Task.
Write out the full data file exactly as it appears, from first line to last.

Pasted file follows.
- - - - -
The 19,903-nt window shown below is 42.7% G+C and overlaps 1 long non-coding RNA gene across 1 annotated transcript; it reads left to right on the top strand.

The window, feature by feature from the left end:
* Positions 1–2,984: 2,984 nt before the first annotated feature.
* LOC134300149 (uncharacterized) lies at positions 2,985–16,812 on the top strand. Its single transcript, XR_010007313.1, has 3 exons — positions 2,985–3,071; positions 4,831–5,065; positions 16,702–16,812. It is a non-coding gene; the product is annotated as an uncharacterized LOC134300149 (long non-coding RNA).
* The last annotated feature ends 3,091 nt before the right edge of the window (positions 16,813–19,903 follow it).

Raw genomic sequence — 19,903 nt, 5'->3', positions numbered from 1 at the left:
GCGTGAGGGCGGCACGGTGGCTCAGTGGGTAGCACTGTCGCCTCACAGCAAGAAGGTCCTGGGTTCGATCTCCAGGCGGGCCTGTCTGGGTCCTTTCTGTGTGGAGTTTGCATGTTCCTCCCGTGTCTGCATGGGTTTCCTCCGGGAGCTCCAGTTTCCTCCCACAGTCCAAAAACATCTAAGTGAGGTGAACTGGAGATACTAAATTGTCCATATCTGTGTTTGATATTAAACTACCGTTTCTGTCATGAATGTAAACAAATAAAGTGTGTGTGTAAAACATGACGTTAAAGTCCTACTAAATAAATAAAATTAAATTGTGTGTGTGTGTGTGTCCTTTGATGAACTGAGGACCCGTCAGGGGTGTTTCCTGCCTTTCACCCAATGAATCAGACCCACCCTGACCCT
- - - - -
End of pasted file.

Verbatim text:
The 19,903-nt window shown below is 42.7% G+C and overlaps 1 long non-coding RNA gene across 1 annotated transcript; it reads left to right on the top strand.

The window, feature by feature from the left end:
* Positions 1–2,984: 2,984 nt before the first annotated feature.
* LOC134300149 (uncharacterized) lies at positions 2,985–16,812 on the top strand. Its single transcript, XR_010007313.1, has 3 exons — positions 2,985–3,071; positions 4,831–5,065; positions 16,702–16,812. It is a non-coding gene; the product is annotated as an uncharacterized LOC134300149 (long non-coding RNA).
* The last annotated feature ends 3,091 nt before the right edge of the window (positions 16,813–19,903 follow it).

Raw genomic sequence — 19,903 nt, 5'->3', positions numbered from 1 at the left:
GCGTGAGGGCGGCACGGTGGCTCAGTGGGTAGCACTGTCGCCTCACAGCAAGAAGGTCCTGGGTTCGATCTCCAGGCGGGCCTGTCTGGGTCCTTTCTGTGTGGAGTTTGCATGTTCCTCCCGTGTCTGCATGGGTTTCCTCCGGGAGCTCCAGTTTCCTCCCACAGTCCAAAAACATCTAAGTGAGGTGAACTGGAGATACTAAATTGTCCATATCTGTGTTTGATATTAAACTACCGTTTCTGTCATGAATGTAAACAAATAAAGTGTGTGTGTAAAACATGACGTTAAAGTCCTACTAAATAAATAAAATTAAATTGTGTGTGTGTGTGTGTCCTTTGATGAACTGAGGACCCGTCAGGGGTGTTTCCTGCCTTTCACCCAATGAATCAGACCCACCCTGACCCT